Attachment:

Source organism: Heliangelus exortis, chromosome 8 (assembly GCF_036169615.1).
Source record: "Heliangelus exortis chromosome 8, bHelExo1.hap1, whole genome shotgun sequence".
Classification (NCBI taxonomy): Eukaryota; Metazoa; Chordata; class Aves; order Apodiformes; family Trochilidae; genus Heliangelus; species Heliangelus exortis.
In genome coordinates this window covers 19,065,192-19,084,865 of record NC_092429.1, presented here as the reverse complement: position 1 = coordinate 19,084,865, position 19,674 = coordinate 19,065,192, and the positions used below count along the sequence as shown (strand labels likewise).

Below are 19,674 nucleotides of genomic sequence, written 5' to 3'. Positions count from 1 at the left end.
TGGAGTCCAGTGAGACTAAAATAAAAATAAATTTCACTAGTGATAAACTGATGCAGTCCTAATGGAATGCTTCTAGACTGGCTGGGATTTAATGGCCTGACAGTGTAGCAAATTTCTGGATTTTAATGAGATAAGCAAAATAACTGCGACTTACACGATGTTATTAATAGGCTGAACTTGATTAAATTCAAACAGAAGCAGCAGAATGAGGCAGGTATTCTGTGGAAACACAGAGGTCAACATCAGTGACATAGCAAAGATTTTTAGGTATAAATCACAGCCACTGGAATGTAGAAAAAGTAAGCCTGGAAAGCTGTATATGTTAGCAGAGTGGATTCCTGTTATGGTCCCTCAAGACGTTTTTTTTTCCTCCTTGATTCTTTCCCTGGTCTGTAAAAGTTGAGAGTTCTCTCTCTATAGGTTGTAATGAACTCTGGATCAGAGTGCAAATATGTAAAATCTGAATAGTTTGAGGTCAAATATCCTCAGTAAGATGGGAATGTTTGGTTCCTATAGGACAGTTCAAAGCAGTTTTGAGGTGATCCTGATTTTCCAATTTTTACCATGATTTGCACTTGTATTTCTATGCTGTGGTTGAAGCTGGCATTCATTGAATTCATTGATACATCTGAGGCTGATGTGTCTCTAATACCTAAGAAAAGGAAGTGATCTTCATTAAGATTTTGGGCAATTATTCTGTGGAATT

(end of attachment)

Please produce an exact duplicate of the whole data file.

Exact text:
Source organism: Heliangelus exortis, chromosome 8 (assembly GCF_036169615.1).
Source record: "Heliangelus exortis chromosome 8, bHelExo1.hap1, whole genome shotgun sequence".
Classification (NCBI taxonomy): Eukaryota; Metazoa; Chordata; class Aves; order Apodiformes; family Trochilidae; genus Heliangelus; species Heliangelus exortis.
In genome coordinates this window covers 19,065,192-19,084,865 of record NC_092429.1, presented here as the reverse complement: position 1 = coordinate 19,084,865, position 19,674 = coordinate 19,065,192, and the positions used below count along the sequence as shown (strand labels likewise).

Below are 19,674 nucleotides of genomic sequence, written 5' to 3'. Positions count from 1 at the left end.
TGGAGTCCAGTGAGACTAAAATAAAAATAAATTTCACTAGTGATAAACTGATGCAGTCCTAATGGAATGCTTCTAGACTGGCTGGGATTTAATGGCCTGACAGTGTAGCAAATTTCTGGATTTTAATGAGATAAGCAAAATAACTGCGACTTACACGATGTTATTAATAGGCTGAACTTGATTAAATTCAAACAGAAGCAGCAGAATGAGGCAGGTATTCTGTGGAAACACAGAGGTCAACATCAGTGACATAGCAAAGATTTTTAGGTATAAATCACAGCCACTGGAATGTAGAAAAAGTAAGCCTGGAAAGCTGTATATGTTAGCAGAGTGGATTCCTGTTATGGTCCCTCAAGACGTTTTTTTTTCCTCCTTGATTCTTTCCCTGGTCTGTAAAAGTTGAGAGTTCTCTCTCTATAGGTTGTAATGAACTCTGGATCAGAGTGCAAATATGTAAAATCTGAATAGTTTGAGGTCAAATATCCTCAGTAAGATGGGAATGTTTGGTTCCTATAGGACAGTTCAAAGCAGTTTTGAGGTGATCCTGATTTTCCAATTTTTACCATGATTTGCACTTGTATTTCTATGCTGTGGTTGAAGCTGGCATTCATTGAATTCATTGATACATCTGAGGCTGATGTGTCTCTAATACCTAAGAAAAGGAAGTGATCTTCATTAAGATTTTGGGCAATTATTCTGTGGAATT